Be A Beat Ahead of Heart Disease!

Most people are aware of symptoms of Heart Disease, shortness of breath and chest pain, pain in the left arm (more prominent in Men). However, symptoms and signs of Heart Disease are more subtle and varied.

Symptoms are indications that a person physically experiences while signs of the disease are something your Doctor can see or finds through tests. Knowing signs to look for are very important, especially if Heart Disease runs in your family.

So what should you look for and discuss with your Doctor in order for him/her to check by running appropriate lab work or possibly a stress test.

  1. Swelling of lower legs and feet, better known as Edema. Edema is an accumulation or retention of fluid in legs and feet. Fluid retention although not always indicative of Heart Disease, but it could be an important symptom.
  2. Male pattern baldness; Hold on “Guys” if you are bald it isn’t necessarily Heart Disease. However if a man is balding on the top or has a complete loss of hair he could be at increased risk. Men who have crown hair loss have a risk increase  of about 23% and for men that are completely bald that percentage is even higher at 36%. A combined history of hair loss, high cholesterol, excessive weight and high blood pressure can push the risk even higher still.
  3. Yellow bumps on the skin, otherwise known as Xanthomas. Xanthomas may develop on the buttocks, feet, hands, elbows or knees, appearing as small Yellow bumps or as flat wide plaques. These plaques are fat deposits which can indicate High levels of fats in the blood which contributes to Heart Disease.
  4. Gum Disease; Although fairly new connection to Heart Disease the link between the two can be a sign of poor circulation, or another theory is that the common bacteria present in gum disease is also causing plaque build up in the coronary arteries.
  5. Emotional Stress; also known as Takotsubo Cardiomyopathy (literally Broken Heart Syndrome) this condition indicates a weakening of heart muscle accompanied by extreme emotional stress and is more prevalent in Women, only affecting approximately 10% of people diagnosed. What is experienced during the occurrence of this condition can be a surge in stress hormones like adrenaline, one could experience feelings associated with a Heart attack, such as shortness of breath, flushing of the skin, heart palpitations and cardiac pain. If you’ve been diagnosed with this condition, it isn’t a real Heart attack you’re experiencing because generally the Arteries are not blocked.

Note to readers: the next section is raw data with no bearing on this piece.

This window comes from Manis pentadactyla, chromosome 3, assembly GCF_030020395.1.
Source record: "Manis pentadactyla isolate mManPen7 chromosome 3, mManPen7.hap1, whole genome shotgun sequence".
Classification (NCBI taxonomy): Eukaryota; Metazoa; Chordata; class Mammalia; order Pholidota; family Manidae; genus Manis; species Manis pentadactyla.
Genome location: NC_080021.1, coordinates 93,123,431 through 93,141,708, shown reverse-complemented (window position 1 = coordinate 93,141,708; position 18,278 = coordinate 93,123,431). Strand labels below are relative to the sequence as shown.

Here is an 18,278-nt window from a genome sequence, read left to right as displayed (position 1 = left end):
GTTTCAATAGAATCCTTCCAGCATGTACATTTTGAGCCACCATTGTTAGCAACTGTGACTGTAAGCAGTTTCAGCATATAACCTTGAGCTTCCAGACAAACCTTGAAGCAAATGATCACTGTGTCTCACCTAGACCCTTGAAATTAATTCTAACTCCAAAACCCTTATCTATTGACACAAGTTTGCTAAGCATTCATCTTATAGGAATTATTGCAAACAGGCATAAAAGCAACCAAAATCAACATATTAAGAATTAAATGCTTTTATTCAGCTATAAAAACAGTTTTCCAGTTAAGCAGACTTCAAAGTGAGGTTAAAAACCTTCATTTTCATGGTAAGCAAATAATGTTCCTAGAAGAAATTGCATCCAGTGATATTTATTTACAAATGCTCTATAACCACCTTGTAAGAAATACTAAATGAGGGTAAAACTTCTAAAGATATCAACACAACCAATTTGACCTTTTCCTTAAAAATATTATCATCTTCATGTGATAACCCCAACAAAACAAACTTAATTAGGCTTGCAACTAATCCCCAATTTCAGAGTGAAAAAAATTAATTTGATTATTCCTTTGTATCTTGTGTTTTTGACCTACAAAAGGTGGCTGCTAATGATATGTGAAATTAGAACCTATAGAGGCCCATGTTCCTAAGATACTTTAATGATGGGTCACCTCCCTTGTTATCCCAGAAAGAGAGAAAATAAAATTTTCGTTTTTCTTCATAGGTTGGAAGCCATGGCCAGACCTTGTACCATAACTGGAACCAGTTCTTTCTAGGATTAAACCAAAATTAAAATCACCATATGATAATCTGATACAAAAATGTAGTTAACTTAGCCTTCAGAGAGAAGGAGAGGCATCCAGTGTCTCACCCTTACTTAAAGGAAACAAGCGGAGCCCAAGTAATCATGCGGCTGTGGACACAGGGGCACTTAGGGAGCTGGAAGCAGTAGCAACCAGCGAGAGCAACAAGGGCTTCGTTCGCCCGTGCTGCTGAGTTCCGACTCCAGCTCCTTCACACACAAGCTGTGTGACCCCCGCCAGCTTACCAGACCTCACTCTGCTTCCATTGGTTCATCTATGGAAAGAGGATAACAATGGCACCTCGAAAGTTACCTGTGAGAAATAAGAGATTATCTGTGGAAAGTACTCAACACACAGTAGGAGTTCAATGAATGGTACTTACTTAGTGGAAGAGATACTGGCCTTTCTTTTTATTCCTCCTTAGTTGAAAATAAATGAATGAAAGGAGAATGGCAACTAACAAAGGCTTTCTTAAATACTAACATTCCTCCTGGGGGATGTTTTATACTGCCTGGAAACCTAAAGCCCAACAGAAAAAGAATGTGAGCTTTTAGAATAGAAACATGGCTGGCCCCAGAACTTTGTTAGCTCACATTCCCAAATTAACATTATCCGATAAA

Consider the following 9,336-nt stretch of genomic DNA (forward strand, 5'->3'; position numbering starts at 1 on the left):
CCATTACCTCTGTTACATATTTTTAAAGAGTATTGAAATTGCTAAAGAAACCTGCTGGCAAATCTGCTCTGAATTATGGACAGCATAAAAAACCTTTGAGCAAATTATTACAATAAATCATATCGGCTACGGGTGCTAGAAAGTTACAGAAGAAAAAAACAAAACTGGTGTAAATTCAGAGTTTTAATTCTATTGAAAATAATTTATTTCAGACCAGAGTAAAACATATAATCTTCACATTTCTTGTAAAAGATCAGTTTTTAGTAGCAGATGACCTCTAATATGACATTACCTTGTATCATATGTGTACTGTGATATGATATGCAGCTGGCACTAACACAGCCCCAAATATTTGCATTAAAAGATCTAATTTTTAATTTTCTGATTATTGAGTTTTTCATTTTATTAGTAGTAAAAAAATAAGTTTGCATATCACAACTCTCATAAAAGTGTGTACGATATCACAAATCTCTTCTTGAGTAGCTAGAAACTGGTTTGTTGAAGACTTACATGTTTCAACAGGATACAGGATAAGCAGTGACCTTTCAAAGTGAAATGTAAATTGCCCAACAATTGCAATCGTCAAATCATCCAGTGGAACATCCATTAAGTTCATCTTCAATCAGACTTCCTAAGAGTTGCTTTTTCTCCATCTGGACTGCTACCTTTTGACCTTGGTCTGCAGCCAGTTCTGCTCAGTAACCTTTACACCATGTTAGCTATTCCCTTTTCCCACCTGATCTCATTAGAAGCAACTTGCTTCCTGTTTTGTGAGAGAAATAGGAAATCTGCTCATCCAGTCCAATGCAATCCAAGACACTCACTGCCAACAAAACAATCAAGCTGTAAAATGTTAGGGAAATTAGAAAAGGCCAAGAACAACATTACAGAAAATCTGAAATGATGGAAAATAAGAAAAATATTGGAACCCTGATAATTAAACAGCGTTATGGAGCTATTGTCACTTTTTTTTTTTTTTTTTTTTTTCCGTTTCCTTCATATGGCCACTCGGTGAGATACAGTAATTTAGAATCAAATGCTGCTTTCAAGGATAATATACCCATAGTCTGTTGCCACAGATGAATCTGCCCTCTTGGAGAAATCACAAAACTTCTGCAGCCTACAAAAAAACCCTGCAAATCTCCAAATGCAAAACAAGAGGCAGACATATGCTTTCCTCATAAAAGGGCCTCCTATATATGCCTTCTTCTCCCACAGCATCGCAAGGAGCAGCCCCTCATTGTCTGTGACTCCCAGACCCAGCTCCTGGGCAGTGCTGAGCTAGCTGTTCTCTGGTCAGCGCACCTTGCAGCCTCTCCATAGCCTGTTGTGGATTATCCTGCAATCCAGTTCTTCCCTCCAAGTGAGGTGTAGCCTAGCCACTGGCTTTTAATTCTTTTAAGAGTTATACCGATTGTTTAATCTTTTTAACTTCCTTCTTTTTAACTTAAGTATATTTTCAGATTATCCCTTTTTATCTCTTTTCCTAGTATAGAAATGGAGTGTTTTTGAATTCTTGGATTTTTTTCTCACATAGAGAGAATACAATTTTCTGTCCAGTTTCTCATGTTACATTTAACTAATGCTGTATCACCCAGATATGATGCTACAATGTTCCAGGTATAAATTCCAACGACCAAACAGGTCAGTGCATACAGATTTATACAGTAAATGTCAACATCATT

What signs should you discuss with your Doctor?

  • Weight gain- usually demonstrates when fluid builds up in your tissue and can indicate your heart may be failing.
  • To many Bathroom trips- Heart failure often causes a decreased blood flow to the Kidneys which can lead to fluid retention, thus you’re visiting the “Lu” more often.
  • Coughing at Night- With Heart Disease when you lay down flat at night a build up of fluid can occur in your chest and heart which can lead to coughing.
  • Lastly Cataracts- Though the exact relationship between Heart Disease and Cataracts isn’t certain some research studies hypothesise that people who have cataracts are at higher risk for Heart Disease, high blood pressure and high cholesterol.

Keep in mind that Experiencing these symptoms does not mean you have Heart Disease, they are simply items that you should talk with your healthcare provider about sooner rather than later.

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An Adulation to the Heart

Here are a few (Fun) Facts about this beautiful muscle, without which you’re dead (hahahaha).

Pumping around 2,000 gallons of blood 24/7, providing vital nutrients and oxygen to every part of our body without us ever consciously having it do so.